This is going to be one of the longest posts I've ever written, so make a coffee, sit back and welcome to the hidden world behind my carvings. I hope you enjoy it and aren't too bored.
I've realised after reading others blog posts over the years that some carvers do a piece on their tools and some shy away from it, others use the space to offer tutorials on use or sharpening. I have decided to do a post or what may become posts on the tools I use, which are my favourites and which are my life long companions as long as I'm carving, a sort of Blogger "Show and Tell".
I guess I should start by saying that my carving is a hobby, I do sell some pieces but not enough to keep the dog in the luxury she's getting far too used to' let alone me or my wonderful family.
The hours spent chipping away, stemming blood flow and easing blistered and sore fingers is my escapism, my relaxation from the day job. For those who don't know I'm a senior manager (Deputy CEO) for a youth homeless and social welfare charity here in Gloucestershire. I have responsibility for all of our child and adult protection and some days I just need to escape into my carving. Just because I feel I just might not have enough to do I am also the Chair of Governors for my youngest sons Junior school as well. So if you get frustrated at the lack of posts sometimes now you know why.
I will start with this post looking at the main tool roll I have with my knives and other implements that help me produce what I do. The tool roll I have is just a general universal Plano roll purchased from the great EBay for about ten pounds.
This shot shows the roll open and the contents on display ready to be drawn and used. As you can see there are numerous pencils as well all with varying hardness from a 6B to a 2H with more than one HB stolen from a small child's pencil case.
I will start from the left to the right top to bottom.
First is the pocket diamond embedded sharpening stone, double sided and Scandinavian designed. One side is metal impregnated and coarse and the other is ceramic impregnated and very fine. A great knife sharpening system indeed. This is a more recent item and I still have the wet and dry paper sharpening home made system I've been using for years.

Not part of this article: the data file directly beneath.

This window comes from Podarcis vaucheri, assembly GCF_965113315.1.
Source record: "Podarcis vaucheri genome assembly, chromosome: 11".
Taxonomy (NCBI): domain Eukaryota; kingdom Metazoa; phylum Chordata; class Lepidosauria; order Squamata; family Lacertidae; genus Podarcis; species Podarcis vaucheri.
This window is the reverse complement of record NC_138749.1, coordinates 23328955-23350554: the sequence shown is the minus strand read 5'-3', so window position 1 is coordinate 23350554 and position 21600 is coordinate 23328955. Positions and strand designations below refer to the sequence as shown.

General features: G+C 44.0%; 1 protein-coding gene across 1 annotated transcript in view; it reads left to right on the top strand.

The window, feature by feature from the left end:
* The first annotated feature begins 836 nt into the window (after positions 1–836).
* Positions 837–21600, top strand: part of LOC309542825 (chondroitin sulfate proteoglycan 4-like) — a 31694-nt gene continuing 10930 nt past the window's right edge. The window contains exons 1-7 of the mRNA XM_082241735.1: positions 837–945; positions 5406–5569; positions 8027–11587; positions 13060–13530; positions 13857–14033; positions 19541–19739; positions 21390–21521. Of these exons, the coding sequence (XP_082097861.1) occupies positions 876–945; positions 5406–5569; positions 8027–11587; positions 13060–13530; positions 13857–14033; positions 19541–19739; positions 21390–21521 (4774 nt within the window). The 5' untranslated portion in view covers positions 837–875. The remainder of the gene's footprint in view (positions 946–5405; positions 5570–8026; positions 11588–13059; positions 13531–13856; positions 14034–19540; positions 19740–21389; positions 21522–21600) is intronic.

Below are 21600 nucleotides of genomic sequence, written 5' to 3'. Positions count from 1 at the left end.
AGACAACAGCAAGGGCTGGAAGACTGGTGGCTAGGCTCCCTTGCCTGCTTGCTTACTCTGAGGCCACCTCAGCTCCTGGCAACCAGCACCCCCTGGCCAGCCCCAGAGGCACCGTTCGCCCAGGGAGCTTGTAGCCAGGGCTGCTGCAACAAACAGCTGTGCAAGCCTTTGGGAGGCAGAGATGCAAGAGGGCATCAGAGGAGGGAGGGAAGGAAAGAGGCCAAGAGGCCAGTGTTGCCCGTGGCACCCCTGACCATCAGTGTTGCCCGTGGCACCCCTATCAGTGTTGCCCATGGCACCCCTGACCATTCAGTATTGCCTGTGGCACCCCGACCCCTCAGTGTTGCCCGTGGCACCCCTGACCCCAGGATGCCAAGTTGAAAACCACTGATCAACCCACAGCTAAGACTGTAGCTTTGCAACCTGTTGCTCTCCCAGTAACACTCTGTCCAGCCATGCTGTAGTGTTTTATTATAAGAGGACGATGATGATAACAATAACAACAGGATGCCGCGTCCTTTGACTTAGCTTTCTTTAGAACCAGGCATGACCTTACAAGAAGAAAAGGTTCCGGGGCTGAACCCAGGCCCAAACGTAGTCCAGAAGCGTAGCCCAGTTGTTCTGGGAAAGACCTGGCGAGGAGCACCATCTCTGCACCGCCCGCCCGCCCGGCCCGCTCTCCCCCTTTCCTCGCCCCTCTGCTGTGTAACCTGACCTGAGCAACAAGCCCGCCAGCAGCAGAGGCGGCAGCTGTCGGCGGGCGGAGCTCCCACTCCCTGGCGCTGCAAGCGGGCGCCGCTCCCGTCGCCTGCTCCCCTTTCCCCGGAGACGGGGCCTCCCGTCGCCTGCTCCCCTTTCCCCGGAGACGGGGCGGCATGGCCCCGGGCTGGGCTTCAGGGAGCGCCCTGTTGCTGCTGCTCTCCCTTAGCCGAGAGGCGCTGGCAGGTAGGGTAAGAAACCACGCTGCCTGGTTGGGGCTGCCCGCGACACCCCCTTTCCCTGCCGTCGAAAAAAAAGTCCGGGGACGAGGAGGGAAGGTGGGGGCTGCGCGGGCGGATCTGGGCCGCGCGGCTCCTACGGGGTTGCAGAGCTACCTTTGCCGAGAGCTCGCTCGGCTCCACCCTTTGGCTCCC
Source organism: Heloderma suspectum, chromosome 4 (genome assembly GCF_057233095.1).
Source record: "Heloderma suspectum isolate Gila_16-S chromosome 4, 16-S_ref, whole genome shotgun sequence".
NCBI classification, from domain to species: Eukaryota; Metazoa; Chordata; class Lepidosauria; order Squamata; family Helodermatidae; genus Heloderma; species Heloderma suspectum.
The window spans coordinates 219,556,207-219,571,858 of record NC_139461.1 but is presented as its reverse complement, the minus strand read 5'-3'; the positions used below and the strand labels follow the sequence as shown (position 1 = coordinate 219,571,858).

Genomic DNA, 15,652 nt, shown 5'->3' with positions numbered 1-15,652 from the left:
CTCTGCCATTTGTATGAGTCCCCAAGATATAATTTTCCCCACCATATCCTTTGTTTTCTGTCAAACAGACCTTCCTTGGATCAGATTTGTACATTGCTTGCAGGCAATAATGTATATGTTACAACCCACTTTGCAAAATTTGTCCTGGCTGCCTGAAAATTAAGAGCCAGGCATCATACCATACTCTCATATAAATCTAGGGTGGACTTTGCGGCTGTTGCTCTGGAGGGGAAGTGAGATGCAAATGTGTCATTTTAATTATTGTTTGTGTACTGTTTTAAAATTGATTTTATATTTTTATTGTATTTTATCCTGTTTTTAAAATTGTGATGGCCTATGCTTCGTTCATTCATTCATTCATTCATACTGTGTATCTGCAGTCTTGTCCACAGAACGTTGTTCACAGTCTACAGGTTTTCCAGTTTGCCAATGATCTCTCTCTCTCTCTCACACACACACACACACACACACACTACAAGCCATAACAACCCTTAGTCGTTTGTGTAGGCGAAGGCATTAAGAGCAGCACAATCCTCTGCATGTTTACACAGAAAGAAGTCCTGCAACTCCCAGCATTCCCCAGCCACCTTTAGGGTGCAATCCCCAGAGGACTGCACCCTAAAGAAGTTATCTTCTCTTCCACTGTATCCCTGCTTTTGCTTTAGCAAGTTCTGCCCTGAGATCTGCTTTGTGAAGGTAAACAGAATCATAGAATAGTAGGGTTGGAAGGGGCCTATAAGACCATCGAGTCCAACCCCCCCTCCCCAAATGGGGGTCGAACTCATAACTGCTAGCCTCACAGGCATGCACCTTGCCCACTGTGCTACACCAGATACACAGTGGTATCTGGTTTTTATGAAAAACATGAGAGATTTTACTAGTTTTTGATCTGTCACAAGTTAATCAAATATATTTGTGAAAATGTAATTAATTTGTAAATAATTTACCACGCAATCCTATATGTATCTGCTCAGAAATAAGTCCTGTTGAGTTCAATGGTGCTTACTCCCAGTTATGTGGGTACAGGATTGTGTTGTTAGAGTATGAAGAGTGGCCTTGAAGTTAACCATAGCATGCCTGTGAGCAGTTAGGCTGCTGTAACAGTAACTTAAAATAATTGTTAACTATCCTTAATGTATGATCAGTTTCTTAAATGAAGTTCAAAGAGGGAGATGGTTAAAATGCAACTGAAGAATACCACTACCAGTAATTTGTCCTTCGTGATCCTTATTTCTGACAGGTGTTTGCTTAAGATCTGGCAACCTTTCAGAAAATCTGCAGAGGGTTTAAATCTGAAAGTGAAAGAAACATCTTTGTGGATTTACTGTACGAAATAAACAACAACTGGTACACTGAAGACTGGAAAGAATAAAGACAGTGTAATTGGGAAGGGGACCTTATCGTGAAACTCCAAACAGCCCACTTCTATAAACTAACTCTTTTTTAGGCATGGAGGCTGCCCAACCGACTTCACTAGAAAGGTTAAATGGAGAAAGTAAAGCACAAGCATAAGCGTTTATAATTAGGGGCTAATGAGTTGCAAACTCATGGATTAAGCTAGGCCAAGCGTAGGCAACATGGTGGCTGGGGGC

The next is my small tear drop knife used to whittle and get some good detail into faces. This was an online purchase, so a bit of a risk re knowing what your going to get. I just live the look and feel of the knife. It's manufactured in China but has a surprisingly good blade which holds a sharp edge, maybe not as long as I would like though.
I find I have to finish off most knives I get as they can come quite rough from the manufacturers. This one was sanded and re polished to show off the grain on the handle.
This next shot shows the size. It fits lovely into my hand and is a joy to use.
The next is a Pocket knife bought in Shropshire from a traditional Iron Mongers and General Store. That had a number I wanted but this one took my fancy. I needed (wanted) a straight edged blade and I like the simplicity of this knife. It holds a razor edge.
Again I removed the cellulose spray finish, sanded the pins flush and oiled the wood to get a really comfortable tool to handle.
Cellulose spayed handles to my mind are just plastic feeling and don't age that well. An oiled handle will darken with use and get a patena that is just not replicable other than by using the knife a lot.
The next two knives are actually Victorinox Swiss Army Knives that I've de-plastic'ed and fitted solid hardwood cheeks to. You loose the toothpick and tweezers but that's a small price to pay for such a beautiful finished knife. Once again the wood through use will age, will take on character and a life that plastic cannot ever have.
Look through my blog history to see the post on changing the cheeks of a Swiss army knife. follow the link to the post
This picture shows my oak handled basic knife which has no corkscrew the other in the roll has a hard fruit wood handle. Both will in years to come be aged and beautiful the oils from my hands colouring and polishing as I use them.
This picture shows how the blade of a Swiss Army knife can be ground into what you need as a carver. This flatter shape makes for a better detail and carving knife blade where the larger blade is a good waste remover and as such is left rounded as manufactured
Now if you want a general pocket knife that does it all then look no further than the French Opinel. My old Cabinet Maker Tutor at Rycotewood College, a wonderful guy called Mr P (Roy Padgington) recommended on day one of my course for us to equip ourselves with an Opinel and I've never been without one since. They hold an edge for what seems like forever, the blade locks and it's a great waste remover. This one I think is a No6 which is the size Mr P advised us all to get.
As a carving blade I don't find it that useful, but as a tool to remove waste, quickly and cleanly it's fantastic. I have to say the French make some good knives.